Trump does not appear to be refining his entire immigration worldview. While he has backed away from his support for mass deportation, he has held firm on the less perilous issue of border security. In speeches this week from Akron, Ohio, to Austin, Texas, Trump assured supporters he still plans to build a wall along the southern border, one that “will go up so fast, you’re head is going to spin.”

On Tuesday night, Trump invited to the stage border security agents and mothers who lost their children to crimes by undocumented immigrants to highlight his hard line on border security. He made no mention of deportation at the rally, but he has advocated for a more “humane” approach during interviews. 

Speaking with Fox News’ Bill O’Reilly on Tuesday, Trump said he would adopt the Obama administration’s policy on deportation, but with more fervor. During the rally in Austin, however, Trump accused Clinton of supporting an open border and “massive amnesty.”

But Trump’s fresh messaging seems to reflect his line of thinking long before he entered the presidential race.

As he tweeted in 2013:

 During the Republican primary, Cruz pointed to this tweet as evidence that Trump would be soft on illegal immigration.

And in 2012, after Mitt Romney’s loss in the presidential election, Trump criticized the Republican nominee for his “self-deportation” proposal and broader tone on immigration, arguing that the “crazy” and “maniacal” policy cost the GOP votes. 

“The Democrats didn’t have a policy for dealing with illegal immigrants, but what they did have going for them is they weren’t mean-spirited about it,” Trump told Newsmax. “They didn’t know what the policy was, but what they were is they were kind.” 

Romney, Trump said at the time, “lost everybody who is inspired to come into this country.”

But when asked last year about those prior remarks, Trump assured Fox News’ Bret Baier that “there will be a deportation” in his administration.

“People will have to go out, they are illegal immigrants, they came in illegally, they have to go out, and they have to come back legally,” Trump said. “There will be a deportation, and hopefully they’ll be able to come back into the country.”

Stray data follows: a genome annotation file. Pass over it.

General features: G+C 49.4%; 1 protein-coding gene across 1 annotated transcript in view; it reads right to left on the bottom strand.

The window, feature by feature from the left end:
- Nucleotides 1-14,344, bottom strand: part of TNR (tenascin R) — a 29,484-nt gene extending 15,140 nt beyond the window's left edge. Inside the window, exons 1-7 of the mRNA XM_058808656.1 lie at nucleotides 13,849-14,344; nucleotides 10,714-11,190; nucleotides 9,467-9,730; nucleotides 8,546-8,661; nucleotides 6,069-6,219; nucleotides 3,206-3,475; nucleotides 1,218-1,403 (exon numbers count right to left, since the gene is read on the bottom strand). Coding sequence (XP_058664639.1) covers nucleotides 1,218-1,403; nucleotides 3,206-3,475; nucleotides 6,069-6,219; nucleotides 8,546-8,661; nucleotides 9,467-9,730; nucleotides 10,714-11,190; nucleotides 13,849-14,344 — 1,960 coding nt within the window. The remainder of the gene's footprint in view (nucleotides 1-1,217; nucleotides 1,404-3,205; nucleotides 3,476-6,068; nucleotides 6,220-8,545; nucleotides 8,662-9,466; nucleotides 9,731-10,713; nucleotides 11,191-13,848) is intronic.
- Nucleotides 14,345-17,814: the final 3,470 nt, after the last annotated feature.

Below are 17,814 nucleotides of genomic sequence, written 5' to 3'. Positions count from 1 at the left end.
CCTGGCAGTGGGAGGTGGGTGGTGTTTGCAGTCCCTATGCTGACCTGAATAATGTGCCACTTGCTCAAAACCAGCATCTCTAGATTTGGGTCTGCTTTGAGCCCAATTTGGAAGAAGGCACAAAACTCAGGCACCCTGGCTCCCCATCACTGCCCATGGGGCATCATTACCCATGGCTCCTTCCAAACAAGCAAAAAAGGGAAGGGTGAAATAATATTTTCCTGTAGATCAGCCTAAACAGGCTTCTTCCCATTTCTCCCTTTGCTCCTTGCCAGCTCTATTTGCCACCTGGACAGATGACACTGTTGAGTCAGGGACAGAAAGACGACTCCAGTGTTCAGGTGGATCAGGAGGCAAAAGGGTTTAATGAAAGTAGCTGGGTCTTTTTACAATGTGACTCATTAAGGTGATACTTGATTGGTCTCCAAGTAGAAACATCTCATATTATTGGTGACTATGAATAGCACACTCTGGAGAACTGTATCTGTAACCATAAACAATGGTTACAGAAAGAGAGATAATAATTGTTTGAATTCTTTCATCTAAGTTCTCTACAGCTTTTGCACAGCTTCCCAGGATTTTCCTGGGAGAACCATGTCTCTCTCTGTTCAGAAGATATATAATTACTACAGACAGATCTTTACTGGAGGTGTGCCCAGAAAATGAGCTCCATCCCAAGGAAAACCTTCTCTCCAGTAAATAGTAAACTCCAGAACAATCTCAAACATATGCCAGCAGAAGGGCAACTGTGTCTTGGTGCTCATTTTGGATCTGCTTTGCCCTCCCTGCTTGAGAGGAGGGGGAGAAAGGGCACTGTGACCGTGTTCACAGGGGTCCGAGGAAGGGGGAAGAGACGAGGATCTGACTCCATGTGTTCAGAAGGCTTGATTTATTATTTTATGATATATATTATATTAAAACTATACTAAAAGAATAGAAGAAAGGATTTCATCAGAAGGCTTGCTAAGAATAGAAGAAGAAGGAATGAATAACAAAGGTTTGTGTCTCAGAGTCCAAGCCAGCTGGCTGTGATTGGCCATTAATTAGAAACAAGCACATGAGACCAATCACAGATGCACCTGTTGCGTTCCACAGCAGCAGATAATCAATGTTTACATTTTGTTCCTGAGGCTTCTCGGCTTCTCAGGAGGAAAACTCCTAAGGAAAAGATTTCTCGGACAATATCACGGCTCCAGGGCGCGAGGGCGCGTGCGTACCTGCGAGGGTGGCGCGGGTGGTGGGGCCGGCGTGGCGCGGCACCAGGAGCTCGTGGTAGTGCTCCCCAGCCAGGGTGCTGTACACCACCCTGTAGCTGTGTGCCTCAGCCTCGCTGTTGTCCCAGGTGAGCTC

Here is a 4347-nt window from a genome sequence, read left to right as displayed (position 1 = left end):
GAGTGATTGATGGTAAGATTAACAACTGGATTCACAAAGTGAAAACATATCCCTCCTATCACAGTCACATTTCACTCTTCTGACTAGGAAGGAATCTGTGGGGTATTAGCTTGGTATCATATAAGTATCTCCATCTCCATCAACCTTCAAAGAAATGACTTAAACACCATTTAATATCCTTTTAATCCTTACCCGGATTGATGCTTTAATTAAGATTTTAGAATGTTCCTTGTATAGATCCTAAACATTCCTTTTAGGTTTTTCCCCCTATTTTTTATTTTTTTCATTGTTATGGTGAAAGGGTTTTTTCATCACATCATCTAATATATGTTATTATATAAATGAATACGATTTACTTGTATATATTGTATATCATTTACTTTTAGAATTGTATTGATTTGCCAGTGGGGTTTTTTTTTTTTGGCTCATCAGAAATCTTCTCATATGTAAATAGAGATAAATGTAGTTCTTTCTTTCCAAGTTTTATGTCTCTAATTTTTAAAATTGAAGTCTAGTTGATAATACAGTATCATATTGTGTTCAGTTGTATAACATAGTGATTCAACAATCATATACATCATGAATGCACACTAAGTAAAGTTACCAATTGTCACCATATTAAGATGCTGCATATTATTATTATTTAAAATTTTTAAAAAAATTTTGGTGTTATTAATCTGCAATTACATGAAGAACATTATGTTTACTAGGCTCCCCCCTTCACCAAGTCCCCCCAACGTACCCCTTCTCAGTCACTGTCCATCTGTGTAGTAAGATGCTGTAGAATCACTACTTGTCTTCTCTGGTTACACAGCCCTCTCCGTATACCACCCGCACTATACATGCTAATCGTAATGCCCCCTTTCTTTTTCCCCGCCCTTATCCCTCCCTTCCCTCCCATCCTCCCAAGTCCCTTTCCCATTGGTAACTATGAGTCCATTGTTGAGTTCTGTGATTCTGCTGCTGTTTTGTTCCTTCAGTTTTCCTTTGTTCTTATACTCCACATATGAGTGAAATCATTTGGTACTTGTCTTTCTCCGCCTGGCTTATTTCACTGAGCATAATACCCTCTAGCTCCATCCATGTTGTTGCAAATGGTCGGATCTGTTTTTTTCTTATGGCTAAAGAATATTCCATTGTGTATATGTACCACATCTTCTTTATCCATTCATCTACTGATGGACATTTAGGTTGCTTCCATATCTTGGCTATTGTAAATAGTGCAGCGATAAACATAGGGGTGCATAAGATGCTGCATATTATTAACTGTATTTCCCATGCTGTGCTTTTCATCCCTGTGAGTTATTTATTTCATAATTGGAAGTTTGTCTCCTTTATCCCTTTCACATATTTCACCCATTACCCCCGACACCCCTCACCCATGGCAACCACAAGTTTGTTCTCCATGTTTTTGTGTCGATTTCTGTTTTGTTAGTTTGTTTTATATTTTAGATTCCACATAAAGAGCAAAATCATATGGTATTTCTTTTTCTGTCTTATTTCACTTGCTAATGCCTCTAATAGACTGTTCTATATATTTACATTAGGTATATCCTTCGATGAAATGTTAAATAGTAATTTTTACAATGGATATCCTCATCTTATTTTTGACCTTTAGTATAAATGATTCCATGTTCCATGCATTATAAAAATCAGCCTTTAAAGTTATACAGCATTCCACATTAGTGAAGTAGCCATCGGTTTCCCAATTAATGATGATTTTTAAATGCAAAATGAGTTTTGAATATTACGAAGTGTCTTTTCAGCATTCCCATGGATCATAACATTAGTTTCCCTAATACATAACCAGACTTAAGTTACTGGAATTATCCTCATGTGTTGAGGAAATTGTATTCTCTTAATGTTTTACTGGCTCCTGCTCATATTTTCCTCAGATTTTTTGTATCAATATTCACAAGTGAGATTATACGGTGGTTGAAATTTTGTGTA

Trump now seems to acknowledge the logistical and political challenges of his previous mass deportation policy, a shift that might cause some undecided voters to look at his candidacy in a new light. But the change also risks deflating enthusiasm among Trump supporters in key battlegrounds.

Blaise Ingoglia, chairman of the Florida Republican Party, predicted Trump’s base would still rally around his immigration policy relative to Clinton’s.

“Mr. Trump’s core supporters understand that Hillary will ‘make it up as we go’ with executive orders that will further erode the people’s trust in government,” Ingoglia said. “Donald Trump understands that we are a nation of laws and those laws must be clear and clearly enforced." 

But Trump will likely fill in key details in the coming weeks that could alter this calculus, telling a CBS affiliate on Wednesday that he plans “to announce something over the next two weeks, but it’s going to be a very firm policy.”

For now, some Republicans who favor strict immigration laws continue to grant him the benefit of the doubt.

“Ted Cruz took a strong position, and also Donald Trump took a strong position. Both of them have pretty much etched in stone that they would be for restoring the respect for the rule of law and enforcing the laws as they are and bringing some new ones along the way," Rep. Steve King told CNN on Wednesday.

But if Trump were to shift this fundamental stance, King added, it "would be a mistake.”

Rebecca Berg is a national political reporter for RealClearPolitics. She can be reached at


Caitlin Huey-Burns is a national political reporter for RealClearPolitics. She can be reached at Follow her on Twitter @CHueyBurnsRCP.